See

  • 720 Illinois Comp. Stat. 550/1 – /19 
  • 730 Illinois Comp. Stat. 5/5-4.5-25 – 70

Delivery on School grounds

Any person who delivers less than 2.5 grams of cannabis on school grounds is guilty of a Class A misdemeanor punishable by a fine not to exceed $2,500, for each offense, and a term of imprisonment of less than 1 year.

Any person who delivers more than 2.5 – 10 grams of cannabis on school grounds is guilty of a Class 4 felony, the fine for which shall not exceed $25,000 and a term of imprisonment of 1 – 6 years.

Any person who delivers more than 10 – 30 grams of cannabis on school grounds is guilty of a Class 3 felony, the fine for which shall not exceed $50,000 and a term of imprisonment of 2 – 10 years.

Any person who delivers more than 30 – 500 grams of cannabis on school grounds is guilty of a Class 2 felony, the fine for which shall not exceed $100,000 and a term of imprisonment of 3 – 14 years.

Any person who delivers more than 500 – 2000 g on any school grounds is guilty of a Class 1 felony, the fine for which shall not exceed $200,000 and a term of imprisonment of 4 – 30 years.

See

  • 720 Illinois Comp. Stat. 550/5.2 
  • 730 Illinois Comp. Stat. 5/5-4.5-25 – 70 

Delivery to a minor

Any person who is at least 18 years of age who delivers cannabis to a person under 18 years of age who is at least 3 years his junior may be sentenced to imprisonment for a term up to twice the maximum term otherwise authorized.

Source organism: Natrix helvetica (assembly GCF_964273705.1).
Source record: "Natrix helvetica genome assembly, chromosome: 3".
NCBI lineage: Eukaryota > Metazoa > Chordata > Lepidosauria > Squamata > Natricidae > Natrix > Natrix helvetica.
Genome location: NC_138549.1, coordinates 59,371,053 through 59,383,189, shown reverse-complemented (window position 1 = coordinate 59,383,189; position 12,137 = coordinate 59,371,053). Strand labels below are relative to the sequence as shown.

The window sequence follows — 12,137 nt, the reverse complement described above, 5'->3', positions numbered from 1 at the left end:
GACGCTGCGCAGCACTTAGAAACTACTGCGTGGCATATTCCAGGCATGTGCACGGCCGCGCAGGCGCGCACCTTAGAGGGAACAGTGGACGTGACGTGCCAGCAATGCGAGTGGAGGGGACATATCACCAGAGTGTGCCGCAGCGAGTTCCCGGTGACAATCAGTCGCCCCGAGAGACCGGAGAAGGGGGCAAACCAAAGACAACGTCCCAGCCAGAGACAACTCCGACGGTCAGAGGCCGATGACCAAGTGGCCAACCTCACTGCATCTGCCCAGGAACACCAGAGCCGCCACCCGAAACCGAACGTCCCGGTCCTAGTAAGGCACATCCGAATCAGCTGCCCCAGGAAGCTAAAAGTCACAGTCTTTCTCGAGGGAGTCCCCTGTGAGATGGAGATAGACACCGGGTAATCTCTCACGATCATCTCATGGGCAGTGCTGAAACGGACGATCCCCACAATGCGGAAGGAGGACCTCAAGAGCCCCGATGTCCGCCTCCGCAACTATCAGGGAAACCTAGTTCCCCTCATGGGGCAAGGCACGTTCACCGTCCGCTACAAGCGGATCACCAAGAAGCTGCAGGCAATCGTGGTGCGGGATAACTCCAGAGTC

See

  • 720 Illinois Comp. Stat. 550/7 

Trafficking

Bringing 2,500 grams or more of marijuana into the State of Illinois brings a mandatory minimum sentence of twice the minimum sentence for the sale or manufacture of the same weight of marijuana, a maximum sentence of twice the maximum sentence for the sale of the same weight of marijuana, and a fine equal to the fine for distributing the same weight of marijuana, as listed above under “Sale”.

See

  • 720 Illinois Comp. Stat. 550/5.1 

Cultivation

Possessing 5 or less marijuana plants is a Class A misdemeanor, punishable by a maximum sentence of 1 year in prison.

Possessing more than 5 – 20 plants is a Class 4 felony, punishable by a minimum sentence of 1 year and a maximum sentence of 6 years, as well as a fine of $25,000.

Possessing more than 20 – 50 plants is a Class 3 felony, punishable by a minimum sentence of 2 years and a maximum sentence of 10 years, as well as a fine of $25,000.

Possessing more than 50 – 200 plants is a Class 2 felony, which is punishable by a minimum jail term of 3 years and a maximum sentence of 14 years, along with a maximum fine of $100,000

Possessing more than 200 marijuana plants is a Class 1 felony, punishable by imprisonment of a minimum of 4 years and a maximum of 30 years, as well as a maximum fine of $100,000.

See

  • 720 Illinois Comp. Stat. 550/8
  • 730 Illinois Comp. Stat. 5/5-4.5-25 – 70 

Hash & Concentrates